m0ng00se

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Personally I'm not a big fan of MFC, at least not for gaming projects. For an editor though where you may have lots of controls and other UI features, it could be useful for you. Just beware that it's become somewhat bloated over the years, and it isn't exactly designed with performance in mind. Also you should be aware that it only comes with the paid versions of Visual Studio, and can't be used with the Express editions.

As an alternative you may want to consider the Windows Template Library (WTL). It's an extension of ATL that includes classes for windowing and common controls, and overall is a much leaner package compared to MFC. It's downsides are that there's no real complete documentation, and that it might seem a bit confusing if you're not used to working with templates. I also believe it's usable with the Express editions, but I'm not 100% on that.

Option #3 is to simply go for the raw Windows API. This is what I do for my projects, however my editors are used solely by me so I usually don't bother to put in a lot of fancy UI features. Designing your UI and handling all of your controls and dialogs through straight Win32 can be quite tedious, and you may yourself either repeating a lot of code or designing some classes that look an awful lot like MFC classes (re-writing code that you already have access to usually isn't a good thing). The API is also in C, which means everything is functions and structs. However the upside is you'll be in absolute control of everything that happens, and if you're unfamiliar with Windows programming you'll definitely learn a whole lot about how things work at a lower level.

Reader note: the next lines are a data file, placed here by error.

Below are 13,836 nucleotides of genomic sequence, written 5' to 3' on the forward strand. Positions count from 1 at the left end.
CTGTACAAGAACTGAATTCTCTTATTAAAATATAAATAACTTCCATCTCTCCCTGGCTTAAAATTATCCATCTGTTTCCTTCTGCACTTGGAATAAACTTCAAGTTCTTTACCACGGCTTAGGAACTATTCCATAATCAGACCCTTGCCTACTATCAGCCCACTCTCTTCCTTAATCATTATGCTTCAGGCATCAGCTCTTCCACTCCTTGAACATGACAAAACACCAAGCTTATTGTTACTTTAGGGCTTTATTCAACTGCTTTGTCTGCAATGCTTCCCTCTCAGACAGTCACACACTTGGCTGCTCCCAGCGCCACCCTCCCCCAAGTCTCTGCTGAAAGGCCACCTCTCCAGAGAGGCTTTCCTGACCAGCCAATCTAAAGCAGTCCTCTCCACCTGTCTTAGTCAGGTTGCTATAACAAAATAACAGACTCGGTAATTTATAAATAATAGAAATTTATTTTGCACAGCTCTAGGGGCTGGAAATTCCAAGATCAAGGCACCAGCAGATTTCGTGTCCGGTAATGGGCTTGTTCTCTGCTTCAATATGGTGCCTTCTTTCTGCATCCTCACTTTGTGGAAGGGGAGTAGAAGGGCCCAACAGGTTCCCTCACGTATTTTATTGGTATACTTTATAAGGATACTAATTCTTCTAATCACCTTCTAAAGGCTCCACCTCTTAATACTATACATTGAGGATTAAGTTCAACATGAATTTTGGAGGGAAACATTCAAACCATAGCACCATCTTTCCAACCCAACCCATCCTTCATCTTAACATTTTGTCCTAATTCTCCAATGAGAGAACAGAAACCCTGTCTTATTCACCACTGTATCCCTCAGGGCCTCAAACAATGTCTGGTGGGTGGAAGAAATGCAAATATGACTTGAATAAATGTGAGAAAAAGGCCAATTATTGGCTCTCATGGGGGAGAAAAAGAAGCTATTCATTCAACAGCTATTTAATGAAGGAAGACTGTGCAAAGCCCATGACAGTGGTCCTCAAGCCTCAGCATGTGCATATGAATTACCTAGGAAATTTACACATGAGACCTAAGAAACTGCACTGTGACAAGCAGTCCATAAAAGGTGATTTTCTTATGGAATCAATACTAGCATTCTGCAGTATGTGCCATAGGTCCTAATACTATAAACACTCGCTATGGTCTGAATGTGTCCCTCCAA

Option #4 would be to use some sort of third-party library. I know they exist, but I have zero experience with any of them so I can't really give you advice as to which are useful.

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Why dont you use C# or VB for editor type programs?

Edit: I read what you said, but C# is enough similar to C++ that its an easy transition, and VB.net is downright simple!

[Edited by - Crazyfool on February 10, 2008 5:51:38 PM]